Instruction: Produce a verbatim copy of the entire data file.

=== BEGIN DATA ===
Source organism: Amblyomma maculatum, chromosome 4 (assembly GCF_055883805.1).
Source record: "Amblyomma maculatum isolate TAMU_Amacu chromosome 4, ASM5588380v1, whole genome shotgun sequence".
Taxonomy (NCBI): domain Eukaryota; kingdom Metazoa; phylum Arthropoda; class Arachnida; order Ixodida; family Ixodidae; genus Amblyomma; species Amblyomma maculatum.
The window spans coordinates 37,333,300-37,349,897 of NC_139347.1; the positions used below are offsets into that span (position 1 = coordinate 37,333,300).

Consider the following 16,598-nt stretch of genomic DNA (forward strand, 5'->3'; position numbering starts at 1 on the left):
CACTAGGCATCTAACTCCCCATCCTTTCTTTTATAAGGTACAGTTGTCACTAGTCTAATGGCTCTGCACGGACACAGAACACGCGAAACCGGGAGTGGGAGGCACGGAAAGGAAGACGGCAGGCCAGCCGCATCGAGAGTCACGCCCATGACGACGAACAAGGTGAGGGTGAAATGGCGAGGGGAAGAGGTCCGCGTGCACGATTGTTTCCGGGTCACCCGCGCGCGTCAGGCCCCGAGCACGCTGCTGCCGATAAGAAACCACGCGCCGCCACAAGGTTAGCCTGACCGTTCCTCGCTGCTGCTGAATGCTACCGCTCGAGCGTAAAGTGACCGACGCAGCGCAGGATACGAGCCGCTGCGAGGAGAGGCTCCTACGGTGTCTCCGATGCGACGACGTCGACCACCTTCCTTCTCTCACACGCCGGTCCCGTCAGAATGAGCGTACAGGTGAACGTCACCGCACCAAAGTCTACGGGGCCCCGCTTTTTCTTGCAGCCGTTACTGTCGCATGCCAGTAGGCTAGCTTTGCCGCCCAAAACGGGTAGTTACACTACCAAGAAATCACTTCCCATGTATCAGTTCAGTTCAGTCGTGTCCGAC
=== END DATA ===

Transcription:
Source organism: Amblyomma maculatum, chromosome 4 (assembly GCF_055883805.1).
Source record: "Amblyomma maculatum isolate TAMU_Amacu chromosome 4, ASM5588380v1, whole genome shotgun sequence".
Taxonomy (NCBI): domain Eukaryota; kingdom Metazoa; phylum Arthropoda; class Arachnida; order Ixodida; family Ixodidae; genus Amblyomma; species Amblyomma maculatum.
The window spans coordinates 37,333,300-37,349,897 of NC_139347.1; the positions used below are offsets into that span (position 1 = coordinate 37,333,300).

Consider the following 16,598-nt stretch of genomic DNA (forward strand, 5'->3'; position numbering starts at 1 on the left):
CACTAGGCATCTAACTCCCCATCCTTTCTTTTATAAGGTACAGTTGTCACTAGTCTAATGGCTCTGCACGGACACAGAACACGCGAAACCGGGAGTGGGAGGCACGGAAAGGAAGACGGCAGGCCAGCCGCATCGAGAGTCACGCCCATGACGACGAACAAGGTGAGGGTGAAATGGCGAGGGGAAGAGGTCCGCGTGCACGATTGTTTCCGGGTCACCCGCGCGCGTCAGGCCCCGAGCACGCTGCTGCCGATAAGAAACCACGCGCCGCCACAAGGTTAGCCTGACCGTTCCTCGCTGCTGCTGAATGCTACCGCTCGAGCGTAAAGTGACCGACGCAGCGCAGGATACGAGCCGCTGCGAGGAGAGGCTCCTACGGTGTCTCCGATGCGACGACGTCGACCACCTTCCTTCTCTCACACGCCGGTCCCGTCAGAATGAGCGTACAGGTGAACGTCACCGCACCAAAGTCTACGGGGCCCCGCTTTTTCTTGCAGCCGTTACTGTCGCATGCCAGTAGGCTAGCTTTGCCGCCCAAAACGGGTAGTTACACTACCAAGAAATCACTTCCCATGTATCAGTTCAGTTCAGTCGTGTCCGAC